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Old   December 18, 2008, 23:59
Default Hello everyone, I've really
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David Car
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Hello everyone,

I've really struggled on exactly how to post this question, so I'll start from the top. I was simply running a flat plate, incompressible, BL solution because I had extended the plot3dToFoam app to be able to specify more advanced BC's and I was using that as a test case. The simulation was a fairly fine grid with cyclic BC's (i.e. no empty boundaries). The flow was aligned with the x-direction and the y-direction was normal to the plate. I used icoFoam (and yes I know simpleFoam would be fine also, but I wanted to use icoFoam for the moment) and never had the solution converge. The strange part was that the convergence hang up was in the z-velocity residuals where I really wouldn't expect any. The grid is completely orthogonal (yes I ran checkMesh and its perfectly orthogonal), but a few complaints on grid stretching, but the stretching is aligned with the flow. These spurious z-velocities were troublesome, so I decided to set up a very simple uniform velocity test case. A very basic square mesh, using empty BC's for the z-direction. I set a uniform velocity field of 1 in the x-direction and set appropriate BC's (see the attached tarball for the test case). A very simple 20x20 grid, very coarse. fsr2D.tar.bz . I set the inlet to have a uniform velocity of 1 with a zeroGradient condition on the pressure. The exit had a zeroGradient on velociy and constant pressure 0. The pressure field was initiliazed to 0. The upper and lower BC's had the same conditions as the inlet. So, basically a uniform freestream reproduction test case. What I found was rather surprising. This should have given me absolutely no residuals since the governing equations are satisfied, but there were actually residuals and the solution doesn't converge. How can this be? Please run the attached test case to see this. To further investigate this, I ran foamCalc to calculate the divergence of the velocity field. It's everywhere 0 except for one location, where the value is small, 1.e-14 or so. But it should be identically zero everywhere. As the solution progresses, the divU starts to show small perturbations throughout the flowfield. BTW, this is not a grid resolution issue as this test case I specifically chose the grid such that nodes lie on integer values. Now, here's another fun part. Set the viscosity to zero in the transportProperties file and run it again. The solution behaves as expected, all residuals are zero forever and no change in the flowfield as the initial and BC's satisfy the governing equations. Now, lets have some more fun. Change the grid size slightly by modifying the convertToMeters parameter in the blockMeshDict to 1.01 so that the grid nodes do not lie on integer values and regenerate with blockMesh again. You'll get nodes that have two decimal places like 1.11 and such. Now leave the viscosity set to zero and run icoFoam again. The residuals are back. I've also run with fixed BC's everywhere of U=(1 0 0) and p=0 (yes, I know this is overspecified, but it should satisfy the G.E.'s and give zero fluxes everywhere). To do this, edit the U and p files and change the include to "aux/fixedU" and "aux/fixedp" respectively. Now run the case with the viscosity off still and see that we have residuals. Now, change the grid back to the starting case by setting convertToMeters to 1.0 and regenerating the mesh. Now run icoFoam and the residuals are all zero again!. Better yet, set the viscosity back to 0.00001 again and run it. The residuals are still zero this time!. Can someone please offer an explanation? Many thanks. It seems to me that the divergence is not being calculated properly.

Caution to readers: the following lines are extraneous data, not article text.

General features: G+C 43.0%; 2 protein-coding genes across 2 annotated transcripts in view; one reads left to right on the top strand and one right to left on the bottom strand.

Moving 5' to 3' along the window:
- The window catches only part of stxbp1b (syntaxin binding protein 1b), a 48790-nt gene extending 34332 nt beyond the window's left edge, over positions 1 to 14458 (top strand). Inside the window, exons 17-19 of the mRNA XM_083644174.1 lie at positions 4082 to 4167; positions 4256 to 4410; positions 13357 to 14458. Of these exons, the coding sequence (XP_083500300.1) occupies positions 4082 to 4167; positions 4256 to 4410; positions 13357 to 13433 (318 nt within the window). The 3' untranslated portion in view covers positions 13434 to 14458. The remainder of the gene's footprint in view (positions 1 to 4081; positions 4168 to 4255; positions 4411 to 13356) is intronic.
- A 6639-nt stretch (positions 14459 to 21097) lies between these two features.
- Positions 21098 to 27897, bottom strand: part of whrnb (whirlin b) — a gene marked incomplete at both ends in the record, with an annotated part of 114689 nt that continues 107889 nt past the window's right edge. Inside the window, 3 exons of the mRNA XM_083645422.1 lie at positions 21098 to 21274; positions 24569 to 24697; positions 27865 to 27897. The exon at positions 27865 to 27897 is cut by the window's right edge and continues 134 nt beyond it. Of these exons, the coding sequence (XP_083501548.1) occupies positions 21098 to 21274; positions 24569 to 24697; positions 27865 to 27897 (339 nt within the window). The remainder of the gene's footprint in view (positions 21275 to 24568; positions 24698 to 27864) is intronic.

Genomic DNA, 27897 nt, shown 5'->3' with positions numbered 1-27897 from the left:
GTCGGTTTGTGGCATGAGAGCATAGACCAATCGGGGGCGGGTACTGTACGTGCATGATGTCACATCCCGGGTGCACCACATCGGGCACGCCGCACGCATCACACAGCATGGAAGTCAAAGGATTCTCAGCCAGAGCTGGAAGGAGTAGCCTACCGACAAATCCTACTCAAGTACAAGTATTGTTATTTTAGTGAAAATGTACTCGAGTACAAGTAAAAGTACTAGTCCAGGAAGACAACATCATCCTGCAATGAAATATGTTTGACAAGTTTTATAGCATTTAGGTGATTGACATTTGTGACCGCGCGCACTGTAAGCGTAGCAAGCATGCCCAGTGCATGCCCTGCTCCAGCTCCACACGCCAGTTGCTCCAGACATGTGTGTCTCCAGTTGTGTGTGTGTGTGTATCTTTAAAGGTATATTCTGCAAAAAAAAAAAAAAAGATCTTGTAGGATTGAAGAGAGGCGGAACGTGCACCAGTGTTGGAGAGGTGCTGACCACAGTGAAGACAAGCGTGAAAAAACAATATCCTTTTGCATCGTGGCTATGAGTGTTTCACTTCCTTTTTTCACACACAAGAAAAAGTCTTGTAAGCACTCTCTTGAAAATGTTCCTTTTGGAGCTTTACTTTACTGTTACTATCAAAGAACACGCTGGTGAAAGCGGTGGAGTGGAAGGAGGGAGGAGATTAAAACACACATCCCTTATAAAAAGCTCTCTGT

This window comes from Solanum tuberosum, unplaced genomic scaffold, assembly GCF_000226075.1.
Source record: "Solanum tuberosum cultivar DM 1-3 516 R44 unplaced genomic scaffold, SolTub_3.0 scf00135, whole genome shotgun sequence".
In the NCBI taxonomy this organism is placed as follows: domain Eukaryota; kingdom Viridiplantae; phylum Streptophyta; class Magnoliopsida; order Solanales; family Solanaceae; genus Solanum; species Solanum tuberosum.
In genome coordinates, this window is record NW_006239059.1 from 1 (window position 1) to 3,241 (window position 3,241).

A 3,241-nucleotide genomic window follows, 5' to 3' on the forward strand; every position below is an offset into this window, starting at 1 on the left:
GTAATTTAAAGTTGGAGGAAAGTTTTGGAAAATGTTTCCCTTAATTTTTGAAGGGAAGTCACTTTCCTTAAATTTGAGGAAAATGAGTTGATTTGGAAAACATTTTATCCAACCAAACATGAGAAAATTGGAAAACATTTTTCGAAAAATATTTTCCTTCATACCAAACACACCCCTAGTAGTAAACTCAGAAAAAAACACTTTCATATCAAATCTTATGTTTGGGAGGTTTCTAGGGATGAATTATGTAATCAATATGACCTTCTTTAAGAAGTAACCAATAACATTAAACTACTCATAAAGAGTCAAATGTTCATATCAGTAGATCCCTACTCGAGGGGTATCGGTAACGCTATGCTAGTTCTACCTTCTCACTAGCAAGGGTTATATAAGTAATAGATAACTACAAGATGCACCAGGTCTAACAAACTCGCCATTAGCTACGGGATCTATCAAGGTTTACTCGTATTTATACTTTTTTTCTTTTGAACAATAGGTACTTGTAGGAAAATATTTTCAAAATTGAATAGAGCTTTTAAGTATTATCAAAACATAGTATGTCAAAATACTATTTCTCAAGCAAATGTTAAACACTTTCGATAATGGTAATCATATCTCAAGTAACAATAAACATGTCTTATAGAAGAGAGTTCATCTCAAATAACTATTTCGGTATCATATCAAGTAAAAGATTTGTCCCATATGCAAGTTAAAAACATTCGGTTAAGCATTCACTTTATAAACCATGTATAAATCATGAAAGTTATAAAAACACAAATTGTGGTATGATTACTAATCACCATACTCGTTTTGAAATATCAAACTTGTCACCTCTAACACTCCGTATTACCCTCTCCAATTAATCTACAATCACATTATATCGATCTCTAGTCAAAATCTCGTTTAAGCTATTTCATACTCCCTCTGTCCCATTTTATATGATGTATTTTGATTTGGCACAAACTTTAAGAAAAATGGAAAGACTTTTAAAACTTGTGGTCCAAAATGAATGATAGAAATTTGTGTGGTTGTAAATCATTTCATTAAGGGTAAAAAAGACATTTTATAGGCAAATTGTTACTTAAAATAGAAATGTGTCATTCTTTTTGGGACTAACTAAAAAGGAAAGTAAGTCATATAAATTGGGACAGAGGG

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Old   December 19, 2008, 00:02
Default I forgot to add that I've run
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David Car
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I forgot to add that I've run this on 3 different versions of OpenFOAM. 1.4-dev version from the old svn repo, 1.5 binary from opencfd and 1.5.x from the git repos as of 10/21/08. I also ran it on two different architectures with two different gcc's with the same results.

All the best,

David
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